Mobile App Security Study

Data (in)security is rapidly gaining consumer attention in major media. In 2011 major breaches at Sony, Epsilon and others have highlighted the risk consumers face from their data being compromised. Major corporations are now recognizing the urgency to implement strong and innovative security measures to ensure the security of their customers’ data.

At the same time, both Apple and Google have seen stunning growth in the past few years and now dominate the smartphone market. Companies and app developers have leveraged these platforms to provide new mobile services, often bringing them to market very quickly. But what steps have the smartphone OS providers and app developers taken to secure the data on their customers’ smartphones?

At viaForensics we believe in proactive forensics – applying the power of forensic methods proactively to improve digital security. With appWatchdog we utilize forensic techniques to investigate consumer mobile apps and understand what user data is stored and could be at risk.

This white paper summarizes our findings for the first 100 tests, from November 2010 through June 2011.

What’s at Risk?

Smartphones today handle a great quantity of private and sensitive data, in a highly portable, network-connected mobile computer. The data stored and transmitted can include security credentials, personal financial information, private communications, sensitive company data and more.

The appWatchdog tests focus on what is stored on the device. Smartphone apps handle usernames, passwords and private app data, all of which should be stored securely or not at all. In the event of a lost device or malware infection, data stored insecurely can be compromised.

Other aspects of mobile app security including secure communications, coding practices and resistance to malicious attacks are also very important. The full scope of viaForensics’ appSecure mobile audits and certification include comprehensive testing beyond the scope of the appWatchdog study.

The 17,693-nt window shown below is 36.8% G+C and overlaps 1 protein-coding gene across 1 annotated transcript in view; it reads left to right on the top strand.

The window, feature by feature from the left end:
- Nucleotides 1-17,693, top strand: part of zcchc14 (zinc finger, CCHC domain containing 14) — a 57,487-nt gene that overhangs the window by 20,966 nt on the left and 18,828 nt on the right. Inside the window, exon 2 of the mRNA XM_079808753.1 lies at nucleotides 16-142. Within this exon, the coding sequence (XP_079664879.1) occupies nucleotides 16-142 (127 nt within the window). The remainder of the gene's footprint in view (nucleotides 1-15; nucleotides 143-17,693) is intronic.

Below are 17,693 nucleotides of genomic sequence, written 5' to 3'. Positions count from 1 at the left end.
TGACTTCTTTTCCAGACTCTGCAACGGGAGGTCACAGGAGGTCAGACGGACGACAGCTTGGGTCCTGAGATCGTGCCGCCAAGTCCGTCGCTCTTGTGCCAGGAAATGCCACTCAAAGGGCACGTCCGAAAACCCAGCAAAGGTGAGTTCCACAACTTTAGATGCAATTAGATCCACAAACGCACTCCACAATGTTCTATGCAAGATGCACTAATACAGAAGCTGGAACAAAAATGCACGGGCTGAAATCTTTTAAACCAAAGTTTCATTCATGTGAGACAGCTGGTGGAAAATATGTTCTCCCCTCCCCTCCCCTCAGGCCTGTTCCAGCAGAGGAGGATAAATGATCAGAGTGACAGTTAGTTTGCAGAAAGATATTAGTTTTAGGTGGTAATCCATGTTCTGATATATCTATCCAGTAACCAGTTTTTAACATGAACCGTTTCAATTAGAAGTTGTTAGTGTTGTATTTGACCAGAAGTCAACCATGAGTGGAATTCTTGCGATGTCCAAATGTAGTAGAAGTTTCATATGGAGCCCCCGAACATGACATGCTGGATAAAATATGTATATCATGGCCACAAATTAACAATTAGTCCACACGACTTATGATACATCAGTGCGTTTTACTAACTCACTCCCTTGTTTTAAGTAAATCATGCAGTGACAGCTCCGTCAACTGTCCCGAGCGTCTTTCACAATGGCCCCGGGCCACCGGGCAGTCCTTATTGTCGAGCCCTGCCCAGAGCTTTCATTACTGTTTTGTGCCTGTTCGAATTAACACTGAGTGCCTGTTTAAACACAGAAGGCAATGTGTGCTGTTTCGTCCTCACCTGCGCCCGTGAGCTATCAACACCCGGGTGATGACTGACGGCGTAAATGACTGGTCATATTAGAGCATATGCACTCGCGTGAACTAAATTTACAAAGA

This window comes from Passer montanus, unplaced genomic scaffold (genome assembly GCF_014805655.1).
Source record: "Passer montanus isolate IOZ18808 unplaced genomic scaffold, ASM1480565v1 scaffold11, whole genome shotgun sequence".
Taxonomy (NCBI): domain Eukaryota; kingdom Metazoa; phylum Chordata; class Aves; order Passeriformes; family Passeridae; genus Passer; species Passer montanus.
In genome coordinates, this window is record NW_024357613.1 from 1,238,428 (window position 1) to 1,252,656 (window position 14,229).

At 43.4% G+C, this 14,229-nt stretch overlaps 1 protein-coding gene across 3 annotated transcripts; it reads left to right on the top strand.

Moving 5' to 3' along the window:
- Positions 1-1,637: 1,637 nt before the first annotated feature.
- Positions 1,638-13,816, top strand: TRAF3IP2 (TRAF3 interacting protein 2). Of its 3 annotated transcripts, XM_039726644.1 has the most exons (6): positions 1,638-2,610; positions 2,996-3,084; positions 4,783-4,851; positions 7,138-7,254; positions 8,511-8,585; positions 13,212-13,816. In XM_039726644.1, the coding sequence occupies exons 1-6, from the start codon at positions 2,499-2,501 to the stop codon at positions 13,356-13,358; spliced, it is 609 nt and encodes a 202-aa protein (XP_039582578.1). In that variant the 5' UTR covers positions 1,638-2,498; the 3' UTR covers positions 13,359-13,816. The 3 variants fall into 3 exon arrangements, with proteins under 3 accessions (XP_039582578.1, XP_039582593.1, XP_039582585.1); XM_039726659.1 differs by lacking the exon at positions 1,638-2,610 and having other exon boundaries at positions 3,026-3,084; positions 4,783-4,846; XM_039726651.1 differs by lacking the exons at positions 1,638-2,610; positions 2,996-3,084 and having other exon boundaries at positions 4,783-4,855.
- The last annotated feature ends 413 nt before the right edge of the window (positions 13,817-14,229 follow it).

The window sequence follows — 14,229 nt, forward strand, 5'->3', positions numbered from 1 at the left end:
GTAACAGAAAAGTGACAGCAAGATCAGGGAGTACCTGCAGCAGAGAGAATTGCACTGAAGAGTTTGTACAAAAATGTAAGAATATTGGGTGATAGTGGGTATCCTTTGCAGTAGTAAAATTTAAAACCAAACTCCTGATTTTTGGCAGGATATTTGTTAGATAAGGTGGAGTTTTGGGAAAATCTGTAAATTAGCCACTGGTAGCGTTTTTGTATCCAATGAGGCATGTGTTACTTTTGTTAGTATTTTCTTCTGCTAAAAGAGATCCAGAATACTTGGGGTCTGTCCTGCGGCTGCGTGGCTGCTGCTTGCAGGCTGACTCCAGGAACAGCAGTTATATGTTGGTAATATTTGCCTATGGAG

Consumer Risk

So how at risk is the everyday iPhone or Android user? If a person loses their smartphone and it falls into the hands of a cybercriminal, how great is the risk of identity or financial theft due to the data stored on the device?

Information stored by smartphones such as contacts, text messages and e-mails would generally be accessible to the cybercriminal; this is probably not surprising to most people. But what about your bank account login from your favorite financial app, or Netflix username and password? Does the thief have access to that information as well?

Enter appWatchdog

App developers have significant control over what they store on mobile devices and how they store it. They can avoid storing data of a sensitive nature, and they have the ability to add their own layer of encryption beyond what was already provided by the mobile platform.

viaForensics has created the appWatchdog service to determine how popular apps store sensitive data. The results have been alarming at times, as many developers store sensitive data in plain text. We release our findings to the public on our Web site to help inform consumers about the apps they may be using.

Note: The application developers are notified in advance before we post our findings and viaForensics works with the developers, if they wish, to mitigate the identified issues.

DOWNLOAD THE REPORT
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05-29-12
Google and Apple
Google Android In February of 2011, Google released the 3.0 version of the Android OS, dubbed Honeycomb, as the first Android OS to ...

Google and Apple

Google Android In February of 2011, Google released the 3.0 version of the Android OS, dubbed Honeycomb, as the first Android OS to offer encryption on the user partition of the Android device. Honeycomb, however, is only available on tablets, meaning that Android smartphone owners do not yet have access to it. Android secures the… read more